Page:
by B.B. Pelletier
This subject was raised by Frank B., I believe, from our conversations regarding deep-seating pellets in spring guns. Someone asked if the transfer port of the Hy Score 801 was particularly short, which he felt explained why seating pellets deeply would show a velocity increase.
I have to tell you that it isn’t that simple. The air transfer port conducts the high-pressure air from the compression chamber to the back of the pellet sitting in the breech. While it has a simple job to do, the transfer port is another factor in the overall performance of the gun. In that capacity, the tune of the gun relates directly to the length and shape of the transfer port. Yes, I said the shape, too.
If you have a .22 caliber Beeman R1 humming along at 22 foot-pounds and you alter the size and shape of the transfer port, don’t count on the gun delivering the same power afterward. In my experience, and from what limited testing I did with the set of ports I’m about to show you, the power usually drops when the port is altered.
Changing port dimensions and shapes was all the rage back in the mid-1990s. Jim Maccari did a brisk business altering ports for customers. And he came up with some observations of his own while doing it. If you want the rifle to continue to function over a broad range of power, based on changing the state of tune (without altering the transfer port), he found it was best to leave the port as the factory designed it. Let me give you an example to illustrate the wisdom of that.
The Beeman R1 used to come in all four calibers (.177, .20, .22 and .25). But when Weihrauch produced the R1, they made the transfer port the same size for all of them. It would have been a costly management nightmare to make a spring rifle in different port sizes according to the caliber. So, all R1s came (and still come, I believe) with a transfer port that’s very close to 0.125″ in diameter. The actual size is metric, but that’s what it measures on an inch scale.
Now, say you’re the owner of a .177 R1 that you want to rebarrel to .22. All that’s needed is a new barrel and cocking link. Everything else on the rifle is the same between the two calibers. But if you altered the port for enhanced performance in .22 caliber, you might find it next to impossible to get decent performance out of it in .177. And, when you altered the port for optimum performance in .22, that’s just for one or two pellets. You generally lose performance with other pellets when you make changes.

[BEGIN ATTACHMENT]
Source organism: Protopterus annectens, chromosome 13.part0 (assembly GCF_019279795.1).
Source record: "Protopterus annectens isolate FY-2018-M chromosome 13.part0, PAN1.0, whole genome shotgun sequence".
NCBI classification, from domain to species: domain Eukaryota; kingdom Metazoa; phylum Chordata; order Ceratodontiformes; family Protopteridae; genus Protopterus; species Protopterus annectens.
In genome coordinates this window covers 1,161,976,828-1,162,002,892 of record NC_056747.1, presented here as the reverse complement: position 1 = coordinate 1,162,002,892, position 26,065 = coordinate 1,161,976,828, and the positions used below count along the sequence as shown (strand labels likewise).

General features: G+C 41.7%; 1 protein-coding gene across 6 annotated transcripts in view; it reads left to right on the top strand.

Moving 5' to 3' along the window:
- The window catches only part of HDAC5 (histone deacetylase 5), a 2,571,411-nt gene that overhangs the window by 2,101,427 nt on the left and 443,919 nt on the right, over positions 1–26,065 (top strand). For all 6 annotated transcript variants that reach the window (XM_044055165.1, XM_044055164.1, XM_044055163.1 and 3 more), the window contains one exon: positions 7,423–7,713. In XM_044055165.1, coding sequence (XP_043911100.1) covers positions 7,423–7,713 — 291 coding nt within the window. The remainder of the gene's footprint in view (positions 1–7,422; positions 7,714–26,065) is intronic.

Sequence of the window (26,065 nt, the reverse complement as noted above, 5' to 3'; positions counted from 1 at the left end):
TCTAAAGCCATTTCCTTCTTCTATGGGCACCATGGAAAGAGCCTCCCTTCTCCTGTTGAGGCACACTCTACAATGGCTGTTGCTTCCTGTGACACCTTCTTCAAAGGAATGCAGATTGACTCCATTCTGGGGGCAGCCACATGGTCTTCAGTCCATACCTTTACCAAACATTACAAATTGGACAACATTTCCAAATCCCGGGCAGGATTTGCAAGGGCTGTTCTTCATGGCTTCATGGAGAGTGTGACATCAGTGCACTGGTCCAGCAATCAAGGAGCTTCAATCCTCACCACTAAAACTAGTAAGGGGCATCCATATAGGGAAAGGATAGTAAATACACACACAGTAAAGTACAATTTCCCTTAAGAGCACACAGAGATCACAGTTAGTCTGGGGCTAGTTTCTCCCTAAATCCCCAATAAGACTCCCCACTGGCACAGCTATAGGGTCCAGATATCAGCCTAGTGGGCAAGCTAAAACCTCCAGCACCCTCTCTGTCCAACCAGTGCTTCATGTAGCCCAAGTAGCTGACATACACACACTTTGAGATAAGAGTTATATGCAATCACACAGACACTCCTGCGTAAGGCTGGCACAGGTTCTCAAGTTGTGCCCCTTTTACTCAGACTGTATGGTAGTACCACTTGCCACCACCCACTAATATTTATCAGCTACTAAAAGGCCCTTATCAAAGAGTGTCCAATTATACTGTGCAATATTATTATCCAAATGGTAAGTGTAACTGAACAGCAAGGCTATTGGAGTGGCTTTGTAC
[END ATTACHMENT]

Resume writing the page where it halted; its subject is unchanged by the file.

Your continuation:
Because the transfer port is such a permanent part of the spring tube, any changes that are made can be permanent. Yes, I know of several ways to bush the spring tube so you can start all over, but is it worth the effort? Jim Maccari apparently didn’t think so, because he donated a ruined spring tube to me for an experiment. Dennis Quackenbush made a set of transfer ports that slid into the hole and were held in place with a setscrew.
Another thing to think about is the shape of the transfer port. Many people suggested an air venturi. That would be a smaller hole with a bevel on either side. A properly designed venturi should speed up the flow of compressed air because it’s made to pass through a tunnel that changes shape from large to small. But I never recorded any advantage from a venturi-shaped transfer port, perhaps because the machining was too rough.
Before you start your drill press, please know that I was never able to get this setup to shoot as well as an unaltered R1, but it was good enough for a few experiments. In a nutshell, here’s what I learned:
1. Transfer port sizes from 0.120″ to 0.145″ give the same results for a .22 caliber R1 tuned for maximum power…in this gun, which was about 19 foot-pounds. When the size drops below 0.120″, the velocity slows. When it gets above 0.145″, it slows and the gun acts like it’s being dry-fired. Lotsa dieseling, etc.
2. Exotic shapes such as venturis don’t seem to affect the performance within the optimum size range and the targeted caliber.
There’s more to the study of transfer ports, like ports that are centered in the compression chamber, versus ports that are offset to one side. But this should get you thinking.